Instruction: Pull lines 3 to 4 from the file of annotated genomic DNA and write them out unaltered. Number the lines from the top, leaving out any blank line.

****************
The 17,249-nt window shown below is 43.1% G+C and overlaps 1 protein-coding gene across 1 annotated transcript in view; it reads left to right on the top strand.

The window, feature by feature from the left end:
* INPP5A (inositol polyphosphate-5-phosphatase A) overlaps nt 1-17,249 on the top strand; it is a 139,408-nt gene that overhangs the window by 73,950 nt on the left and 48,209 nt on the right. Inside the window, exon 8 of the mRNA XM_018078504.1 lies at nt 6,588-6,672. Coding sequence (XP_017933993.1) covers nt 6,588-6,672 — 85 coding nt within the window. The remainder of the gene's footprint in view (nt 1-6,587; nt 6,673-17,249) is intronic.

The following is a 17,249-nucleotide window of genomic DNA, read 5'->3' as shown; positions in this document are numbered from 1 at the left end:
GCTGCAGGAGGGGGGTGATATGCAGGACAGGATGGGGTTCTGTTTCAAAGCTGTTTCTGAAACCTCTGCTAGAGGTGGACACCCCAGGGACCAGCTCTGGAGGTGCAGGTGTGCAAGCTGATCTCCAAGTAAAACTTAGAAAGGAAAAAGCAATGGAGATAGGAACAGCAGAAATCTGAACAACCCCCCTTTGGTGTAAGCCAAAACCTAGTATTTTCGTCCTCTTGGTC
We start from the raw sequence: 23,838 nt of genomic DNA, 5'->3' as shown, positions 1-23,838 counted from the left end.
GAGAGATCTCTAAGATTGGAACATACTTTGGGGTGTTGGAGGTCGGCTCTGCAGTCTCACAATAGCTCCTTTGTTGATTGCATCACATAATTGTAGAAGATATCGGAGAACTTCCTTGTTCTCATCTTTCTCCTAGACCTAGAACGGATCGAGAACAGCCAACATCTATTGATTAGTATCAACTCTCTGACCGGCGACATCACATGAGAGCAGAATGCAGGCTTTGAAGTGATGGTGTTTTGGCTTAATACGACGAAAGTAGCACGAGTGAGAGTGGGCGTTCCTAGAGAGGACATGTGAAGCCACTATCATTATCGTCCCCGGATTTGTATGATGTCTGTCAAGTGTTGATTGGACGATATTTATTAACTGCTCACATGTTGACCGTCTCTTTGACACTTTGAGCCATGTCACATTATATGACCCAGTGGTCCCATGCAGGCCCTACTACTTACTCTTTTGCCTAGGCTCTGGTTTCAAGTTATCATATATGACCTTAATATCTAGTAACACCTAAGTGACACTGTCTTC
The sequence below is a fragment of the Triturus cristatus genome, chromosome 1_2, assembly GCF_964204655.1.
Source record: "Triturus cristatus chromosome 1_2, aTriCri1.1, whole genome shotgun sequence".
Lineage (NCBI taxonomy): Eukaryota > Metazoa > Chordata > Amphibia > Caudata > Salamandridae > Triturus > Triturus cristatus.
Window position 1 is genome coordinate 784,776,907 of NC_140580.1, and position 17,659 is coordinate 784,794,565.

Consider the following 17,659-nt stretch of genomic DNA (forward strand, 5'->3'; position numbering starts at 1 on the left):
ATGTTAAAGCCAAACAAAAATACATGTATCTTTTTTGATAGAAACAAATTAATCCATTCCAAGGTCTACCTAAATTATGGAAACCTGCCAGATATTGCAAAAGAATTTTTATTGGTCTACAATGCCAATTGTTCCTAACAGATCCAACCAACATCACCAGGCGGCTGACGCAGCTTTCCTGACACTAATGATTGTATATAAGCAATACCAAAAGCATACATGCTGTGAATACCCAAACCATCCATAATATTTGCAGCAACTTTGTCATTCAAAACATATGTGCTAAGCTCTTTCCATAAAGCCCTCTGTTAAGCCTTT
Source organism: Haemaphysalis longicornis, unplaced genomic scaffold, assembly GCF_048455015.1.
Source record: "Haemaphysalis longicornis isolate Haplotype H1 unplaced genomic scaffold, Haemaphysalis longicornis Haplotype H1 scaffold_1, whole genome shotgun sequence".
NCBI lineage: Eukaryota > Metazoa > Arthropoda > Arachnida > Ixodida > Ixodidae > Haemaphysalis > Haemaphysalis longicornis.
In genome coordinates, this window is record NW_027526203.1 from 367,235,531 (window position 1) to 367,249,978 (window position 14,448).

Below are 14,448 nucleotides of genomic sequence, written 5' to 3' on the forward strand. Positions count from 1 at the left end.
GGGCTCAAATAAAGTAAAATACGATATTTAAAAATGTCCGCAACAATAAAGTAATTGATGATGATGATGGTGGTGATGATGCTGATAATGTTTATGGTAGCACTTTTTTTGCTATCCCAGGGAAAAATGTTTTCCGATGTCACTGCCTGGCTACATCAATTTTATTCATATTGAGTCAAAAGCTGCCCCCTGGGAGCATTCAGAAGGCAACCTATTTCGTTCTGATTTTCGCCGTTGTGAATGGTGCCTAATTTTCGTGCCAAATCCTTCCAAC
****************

* INPP5A (inositol polyphosphate-5-phosphatase A) overlaps nt 1-17,249 on the top strand; it is a 139,408-nt gene that overhangs the window by 73,950 nt on the left and 48,209 nt on the right. Inside the window, exon 8 of the mRNA XM_018078504.1 lies at nt 6,588-6,672. Coding sequence (XP_017933993.1) covers nt 6,588-6,672 — 85 coding nt within the window. The remainder of the gene's footprint in view (nt 1-6,587; nt 6,673-17,249) is intronic.

The following is a 17,249-nucleotide window of genomic DNA, read 5'->3' as shown; positions in this document are numbered from 1 at the left end: